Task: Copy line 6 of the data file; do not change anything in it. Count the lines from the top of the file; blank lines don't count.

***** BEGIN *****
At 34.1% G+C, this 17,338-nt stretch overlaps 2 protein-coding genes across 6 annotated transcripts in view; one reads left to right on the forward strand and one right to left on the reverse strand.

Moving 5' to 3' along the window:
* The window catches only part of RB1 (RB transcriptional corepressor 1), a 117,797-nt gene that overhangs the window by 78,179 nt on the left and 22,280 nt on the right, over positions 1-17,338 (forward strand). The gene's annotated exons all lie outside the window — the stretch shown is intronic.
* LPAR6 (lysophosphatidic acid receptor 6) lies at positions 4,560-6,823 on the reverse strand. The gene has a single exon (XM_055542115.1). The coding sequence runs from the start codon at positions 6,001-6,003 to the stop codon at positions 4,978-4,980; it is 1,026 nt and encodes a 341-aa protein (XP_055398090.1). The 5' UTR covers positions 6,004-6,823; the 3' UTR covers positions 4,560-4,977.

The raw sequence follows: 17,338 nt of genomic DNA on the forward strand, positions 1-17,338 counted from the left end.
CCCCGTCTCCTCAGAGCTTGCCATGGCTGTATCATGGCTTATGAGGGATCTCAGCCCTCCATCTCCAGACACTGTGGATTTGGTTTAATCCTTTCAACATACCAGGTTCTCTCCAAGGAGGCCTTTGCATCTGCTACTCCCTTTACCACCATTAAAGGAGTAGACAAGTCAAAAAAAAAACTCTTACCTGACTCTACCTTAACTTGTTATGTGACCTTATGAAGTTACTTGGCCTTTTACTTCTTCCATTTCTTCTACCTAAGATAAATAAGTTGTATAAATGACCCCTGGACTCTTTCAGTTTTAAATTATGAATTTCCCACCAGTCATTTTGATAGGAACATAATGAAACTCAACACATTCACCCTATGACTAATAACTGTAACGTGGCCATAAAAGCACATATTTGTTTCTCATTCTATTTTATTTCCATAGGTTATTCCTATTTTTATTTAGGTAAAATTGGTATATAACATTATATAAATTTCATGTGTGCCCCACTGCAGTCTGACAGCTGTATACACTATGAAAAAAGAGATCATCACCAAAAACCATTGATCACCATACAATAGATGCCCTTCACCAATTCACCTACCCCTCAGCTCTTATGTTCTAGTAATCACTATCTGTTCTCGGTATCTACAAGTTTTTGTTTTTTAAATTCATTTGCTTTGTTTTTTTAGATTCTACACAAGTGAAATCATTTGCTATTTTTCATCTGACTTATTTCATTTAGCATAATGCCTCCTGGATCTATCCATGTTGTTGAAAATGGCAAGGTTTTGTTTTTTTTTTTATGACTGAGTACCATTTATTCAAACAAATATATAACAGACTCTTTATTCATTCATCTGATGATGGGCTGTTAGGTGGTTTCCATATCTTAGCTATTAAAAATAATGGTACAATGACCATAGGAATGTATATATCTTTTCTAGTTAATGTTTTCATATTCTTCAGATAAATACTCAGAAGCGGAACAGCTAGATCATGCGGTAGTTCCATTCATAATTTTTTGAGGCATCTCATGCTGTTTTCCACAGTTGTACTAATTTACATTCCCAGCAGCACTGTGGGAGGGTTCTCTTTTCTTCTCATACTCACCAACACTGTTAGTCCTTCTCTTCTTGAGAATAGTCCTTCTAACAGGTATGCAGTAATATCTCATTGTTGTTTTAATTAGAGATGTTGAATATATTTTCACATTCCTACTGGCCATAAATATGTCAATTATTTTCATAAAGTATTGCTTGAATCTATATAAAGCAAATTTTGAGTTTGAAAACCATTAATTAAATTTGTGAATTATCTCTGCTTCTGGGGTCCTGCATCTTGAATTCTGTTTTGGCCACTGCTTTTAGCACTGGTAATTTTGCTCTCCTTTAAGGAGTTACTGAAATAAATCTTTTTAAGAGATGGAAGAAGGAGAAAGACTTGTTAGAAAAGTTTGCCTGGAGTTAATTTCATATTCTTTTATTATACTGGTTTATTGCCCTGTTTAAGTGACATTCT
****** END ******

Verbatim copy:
CCCCGTCTCCTCAGAGCTTGCCATGGCTGTATCATGGCTTATGAGGGATCTCAGCCCTCCATCTCCAGACACTGTGGATTTGGTTTAATCCTTTCAACATACCAGGTTCTCTCCAAGGAGGCCTTTGCATCTGCTACTCCCTTTACCACCATTAAAGGAGTAGACAAGTCAAAAAAAAAACTCTTACCTGACTCTACCTTAACTTGTTATGTGACCTTATGAAGTTACTTGGCCTTTTACTTCTTCCATTTCTTCTACCTAAGATAAATAAGTTGTATAAATGACCCCTGGACTCTTTCAGTTTTAAATTATGAATTTCCCACCAGTCATTTTGATAGGAACATAATGAAACTCAACACATTCACCCTATGACTAATAACTGTAACGTGGCCATAAAAGCACATATTTGTTTCTCATTCTATTTTATTTCCATAGGTTATTCCTATTTTTATTTAGGTAAAATTGGTATATAACATTATATAAATTTCATGTGTGCCCCACTGCAGTCTGACAGCTGTATACACTATGAAAAAAGAGATCATCACCAAAAACCATTGATCACCATACAATAGATGCCCTTCACCAATTCACCTACCCCTCAGCTCTTATGTTCTAGTAATCACTATCTGTTCTCGGTATCTACAAGTTTTTGTTTTTTAAATTCATTTGCTTTGTTTTTTTAGATTCTACACAAGTGAAATCATTTGCTATTTTTCATCTGACTTATTTCATTTAGCATAATGCCTCCTGGATCTATCCATGTTGTTGAAAATGGCAAGGTTTTGTTTTTTTTTTTATGACTGAGTACCATTTATTCAAACAAATATATAACAGACTCTTTATTCATTCATCTGATGATGGGCTGTTAGGTGGTTTCCATATCTTAGCTATTAAAAATAATGGTACAATGACCATAGGAATGTATATATCTTTTCTAGTTAATGTTTTCATATTCTTCAGATAAATACTCAGAAGCGGAACAGCTAGATCATGCGGTAGTTCCATTCATAATTTTTTGAGGCATCTCATGCTGTTTTCCACAGTTGTACTAATTTACATTCCCAGCAGCACTGTGGGAGGGTTCTCTTTTCTTCTCATACTCACCAACACTGTTAGTCCTTCTCTTCTTGAGAATAGTCCTTCTAACAGGTATGCAGTAATATCTCATTGTTGTTTTAATTAGAGATGTTGAATATATTTTCACATTCCTACTGGCCATAAATATGTCAATTATTTTCATAAAGTATTGCTTGAATCTATATAAAGCAAATTTTGAGTTTGAAAACCATTAATTAAATTTGTGAATTATCTCTGCTTCTGGGGTCCTGCATCTTGAATTCTGTTTTGGCCACTGCTTTTAGCACTGGTAATTTTGCTCTCCTTTAAGGAGTTACTGAAATAAATCTTTTTAAGAGATGGAAGAAGGAGAAAGACTTGTTAGAAAAGTTTGCCTGGAGTTAATTTCATATTCTTTTATTATACTGGTTTATTGCCCTGTTTAAGTGACATTCT